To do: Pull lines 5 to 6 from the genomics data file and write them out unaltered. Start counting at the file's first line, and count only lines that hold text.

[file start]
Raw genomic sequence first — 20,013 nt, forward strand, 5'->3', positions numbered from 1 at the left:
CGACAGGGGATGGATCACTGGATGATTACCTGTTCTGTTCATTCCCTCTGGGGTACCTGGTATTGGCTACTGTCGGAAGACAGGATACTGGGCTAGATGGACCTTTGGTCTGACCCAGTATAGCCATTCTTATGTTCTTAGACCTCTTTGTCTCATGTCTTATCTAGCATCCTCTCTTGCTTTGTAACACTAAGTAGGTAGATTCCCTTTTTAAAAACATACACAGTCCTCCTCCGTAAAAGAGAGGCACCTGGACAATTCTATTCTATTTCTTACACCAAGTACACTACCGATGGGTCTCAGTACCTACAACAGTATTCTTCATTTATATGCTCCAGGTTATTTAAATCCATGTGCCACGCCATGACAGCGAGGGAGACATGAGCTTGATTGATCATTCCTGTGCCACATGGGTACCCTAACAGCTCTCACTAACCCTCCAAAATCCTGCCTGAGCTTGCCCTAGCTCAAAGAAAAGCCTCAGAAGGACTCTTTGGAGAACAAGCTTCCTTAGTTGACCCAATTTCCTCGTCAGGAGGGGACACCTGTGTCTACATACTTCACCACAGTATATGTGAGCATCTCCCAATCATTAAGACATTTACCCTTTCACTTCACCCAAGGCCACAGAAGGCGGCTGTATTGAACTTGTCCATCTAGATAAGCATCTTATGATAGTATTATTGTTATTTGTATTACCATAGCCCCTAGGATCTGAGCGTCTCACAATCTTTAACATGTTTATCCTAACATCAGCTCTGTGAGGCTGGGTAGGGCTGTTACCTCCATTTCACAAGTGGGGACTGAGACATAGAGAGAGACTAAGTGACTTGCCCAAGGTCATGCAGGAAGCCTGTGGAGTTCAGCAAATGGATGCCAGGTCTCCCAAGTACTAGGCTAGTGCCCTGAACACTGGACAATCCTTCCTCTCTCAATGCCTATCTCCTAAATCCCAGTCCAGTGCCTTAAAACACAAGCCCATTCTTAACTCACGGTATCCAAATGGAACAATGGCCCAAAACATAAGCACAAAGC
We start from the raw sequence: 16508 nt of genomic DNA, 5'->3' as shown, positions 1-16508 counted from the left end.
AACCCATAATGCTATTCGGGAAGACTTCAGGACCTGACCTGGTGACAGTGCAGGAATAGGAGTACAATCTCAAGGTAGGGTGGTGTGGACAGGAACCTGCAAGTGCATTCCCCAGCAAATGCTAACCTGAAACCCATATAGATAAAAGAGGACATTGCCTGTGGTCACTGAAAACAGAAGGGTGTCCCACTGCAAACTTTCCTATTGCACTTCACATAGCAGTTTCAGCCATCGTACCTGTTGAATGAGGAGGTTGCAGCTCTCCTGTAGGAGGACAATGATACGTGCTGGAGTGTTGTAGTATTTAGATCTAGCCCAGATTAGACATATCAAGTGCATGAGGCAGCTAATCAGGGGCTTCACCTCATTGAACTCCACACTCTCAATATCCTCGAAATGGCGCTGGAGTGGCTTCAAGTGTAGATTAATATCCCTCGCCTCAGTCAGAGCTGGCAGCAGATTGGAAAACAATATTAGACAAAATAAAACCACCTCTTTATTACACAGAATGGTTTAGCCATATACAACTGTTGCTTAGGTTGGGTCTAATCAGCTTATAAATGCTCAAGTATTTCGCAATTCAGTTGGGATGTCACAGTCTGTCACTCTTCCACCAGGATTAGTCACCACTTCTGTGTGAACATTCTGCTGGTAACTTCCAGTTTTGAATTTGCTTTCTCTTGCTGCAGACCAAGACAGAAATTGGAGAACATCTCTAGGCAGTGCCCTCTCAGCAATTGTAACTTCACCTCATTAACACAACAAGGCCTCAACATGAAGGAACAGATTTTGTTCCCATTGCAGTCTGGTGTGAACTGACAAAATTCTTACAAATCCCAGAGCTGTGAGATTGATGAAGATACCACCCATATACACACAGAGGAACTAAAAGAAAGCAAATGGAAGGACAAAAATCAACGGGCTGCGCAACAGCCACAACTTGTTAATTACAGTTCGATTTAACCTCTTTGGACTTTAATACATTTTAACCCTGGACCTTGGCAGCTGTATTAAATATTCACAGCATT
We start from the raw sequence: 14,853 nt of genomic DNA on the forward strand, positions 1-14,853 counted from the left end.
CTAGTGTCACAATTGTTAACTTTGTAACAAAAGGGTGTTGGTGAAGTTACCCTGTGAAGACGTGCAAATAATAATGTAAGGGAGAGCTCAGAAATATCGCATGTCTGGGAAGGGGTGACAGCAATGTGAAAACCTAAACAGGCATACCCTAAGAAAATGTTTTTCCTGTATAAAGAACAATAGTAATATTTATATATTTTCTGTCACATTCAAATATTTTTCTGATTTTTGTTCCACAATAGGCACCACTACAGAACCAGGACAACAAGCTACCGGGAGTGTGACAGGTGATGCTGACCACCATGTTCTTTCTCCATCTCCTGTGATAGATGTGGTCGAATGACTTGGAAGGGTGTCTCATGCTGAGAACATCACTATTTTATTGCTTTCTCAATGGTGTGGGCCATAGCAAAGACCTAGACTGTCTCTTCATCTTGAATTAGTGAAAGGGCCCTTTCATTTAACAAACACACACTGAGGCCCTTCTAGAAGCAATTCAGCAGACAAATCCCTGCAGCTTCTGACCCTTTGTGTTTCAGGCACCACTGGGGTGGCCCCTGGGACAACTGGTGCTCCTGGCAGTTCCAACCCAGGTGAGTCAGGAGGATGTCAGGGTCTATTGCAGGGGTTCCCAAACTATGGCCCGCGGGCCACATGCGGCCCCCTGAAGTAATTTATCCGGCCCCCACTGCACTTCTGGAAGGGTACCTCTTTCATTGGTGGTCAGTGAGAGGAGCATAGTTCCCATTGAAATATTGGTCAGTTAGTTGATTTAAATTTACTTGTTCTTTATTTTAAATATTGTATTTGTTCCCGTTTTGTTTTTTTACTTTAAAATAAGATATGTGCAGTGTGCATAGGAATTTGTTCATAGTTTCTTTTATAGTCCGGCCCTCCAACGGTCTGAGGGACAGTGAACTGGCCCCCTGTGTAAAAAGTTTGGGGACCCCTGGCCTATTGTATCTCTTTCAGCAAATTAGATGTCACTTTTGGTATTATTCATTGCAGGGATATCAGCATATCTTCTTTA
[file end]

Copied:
We start from the raw sequence: 14,853 nt of genomic DNA on the forward strand, positions 1-14,853 counted from the left end.
CTAGTGTCACAATTGTTAACTTTGTAACAAAAGGGTGTTGGTGAAGTTACCCTGTGAAGACGTGCAAATAATAATGTAAGGGAGAGCTCAGAAATATCGCATGTCTGGGAAGGGGTGACAGCAATGTGAAAACCTAAACAGGCATACCCTAAGAAAATGTTTTTCCTGTATAAAGAACAATAGTAATATTTATATATTTTCTGTCACATTCAAATATTTTTCTGATTTTTGTTCCACAATAGGCACCACTACAGAACCAGGACAACAAGCTACCGGGAGTGTGACAGGTGATGCTGACCACCATGTTCTTTCTCCATCTCCTGTGATAGATGTGGTCGAATGACTTGGAAGGGTGTCTCATGCTGAGAACATCACTATTTTATTGCTTTCTCAATGGTGTGGGCCATAGCAAAGACCTAGACTGTCTCTTCATCTTGAATTAGTGAAAGGGCCCTTTCATTTAACAAACACACACTGAGGCCCTTCTAGAAGCAATTCAGCAGACAAATCCCTGCAGCTTCTGACCCTTTGTGTTTCAGGCACCACTGGGGTGGCCCCTGGGACAACTGGTGCTCCTGGCAGTTCCAACCCAGGTGAGTCAGGAGGATGTCAGGGTCTATTGCAGGGGTTCCCAAACTATGGCCCGCGGGCCACATGCGGCCCCCTGAAGTAATTTATCCGGCCCCCACTGCACTTCTGGAAGGGTACCTCTTTCATTGGTGGTCAGTGAGAGGAGCATAGTTCCCATTGAAATATTGGTCAGTTAGTTGATTTAAATTTACTTGTTCTTTATTTTAAATATTGTATTTGTTCCCGTTTTGTTTTTTTACTTTAAAATAAGATATGTGCAGTGTGCATAGGAATTTGTTCATAGTTTCTTTTATAGTCCGGCCCTCCAACGGTCTGAGGGACAGTGAACTGGCCCCCTGTGTAAAAAGTTTGGGGACCCCTGGCCTATTGTATCTCTTTCAGCAAATTAGATGTCACTTTTGGTATTATTCATTGCAGGGATATCAGCATATCTTCTTTA